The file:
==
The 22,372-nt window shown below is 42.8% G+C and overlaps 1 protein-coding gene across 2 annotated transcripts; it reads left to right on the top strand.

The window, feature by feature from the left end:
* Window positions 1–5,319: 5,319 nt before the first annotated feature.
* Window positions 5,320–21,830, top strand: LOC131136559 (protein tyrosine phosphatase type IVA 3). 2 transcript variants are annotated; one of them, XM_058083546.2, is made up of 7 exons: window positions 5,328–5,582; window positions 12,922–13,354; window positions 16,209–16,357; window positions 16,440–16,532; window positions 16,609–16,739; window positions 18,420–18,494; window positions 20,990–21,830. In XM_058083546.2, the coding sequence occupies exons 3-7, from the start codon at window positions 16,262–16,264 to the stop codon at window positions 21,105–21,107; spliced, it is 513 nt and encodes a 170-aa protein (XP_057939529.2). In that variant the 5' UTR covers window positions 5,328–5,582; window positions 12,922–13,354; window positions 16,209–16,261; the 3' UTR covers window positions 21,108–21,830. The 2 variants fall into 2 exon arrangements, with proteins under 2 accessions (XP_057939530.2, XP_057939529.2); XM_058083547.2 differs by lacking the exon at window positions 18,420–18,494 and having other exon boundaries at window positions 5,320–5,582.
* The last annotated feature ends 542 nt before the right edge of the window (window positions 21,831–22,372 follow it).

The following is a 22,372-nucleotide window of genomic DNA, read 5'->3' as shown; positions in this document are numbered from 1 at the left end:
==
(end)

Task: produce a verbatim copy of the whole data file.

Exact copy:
The 22,372-nt window shown below is 42.8% G+C and overlaps 1 protein-coding gene across 2 annotated transcripts; it reads left to right on the top strand.

The window, feature by feature from the left end:
* Window positions 1–5,319: 5,319 nt before the first annotated feature.
* Window positions 5,320–21,830, top strand: LOC131136559 (protein tyrosine phosphatase type IVA 3). 2 transcript variants are annotated; one of them, XM_058083546.2, is made up of 7 exons: window positions 5,328–5,582; window positions 12,922–13,354; window positions 16,209–16,357; window positions 16,440–16,532; window positions 16,609–16,739; window positions 18,420–18,494; window positions 20,990–21,830. In XM_058083546.2, the coding sequence occupies exons 3-7, from the start codon at window positions 16,262–16,264 to the stop codon at window positions 21,105–21,107; spliced, it is 513 nt and encodes a 170-aa protein (XP_057939529.2). In that variant the 5' UTR covers window positions 5,328–5,582; window positions 12,922–13,354; window positions 16,209–16,261; the 3' UTR covers window positions 21,108–21,830. The 2 variants fall into 2 exon arrangements, with proteins under 2 accessions (XP_057939530.2, XP_057939529.2); XM_058083547.2 differs by lacking the exon at window positions 18,420–18,494 and having other exon boundaries at window positions 5,320–5,582.
* The last annotated feature ends 542 nt before the right edge of the window (window positions 21,831–22,372 follow it).

The following is a 22,372-nucleotide window of genomic DNA, read 5'->3' as shown; positions in this document are numbered from 1 at the left end: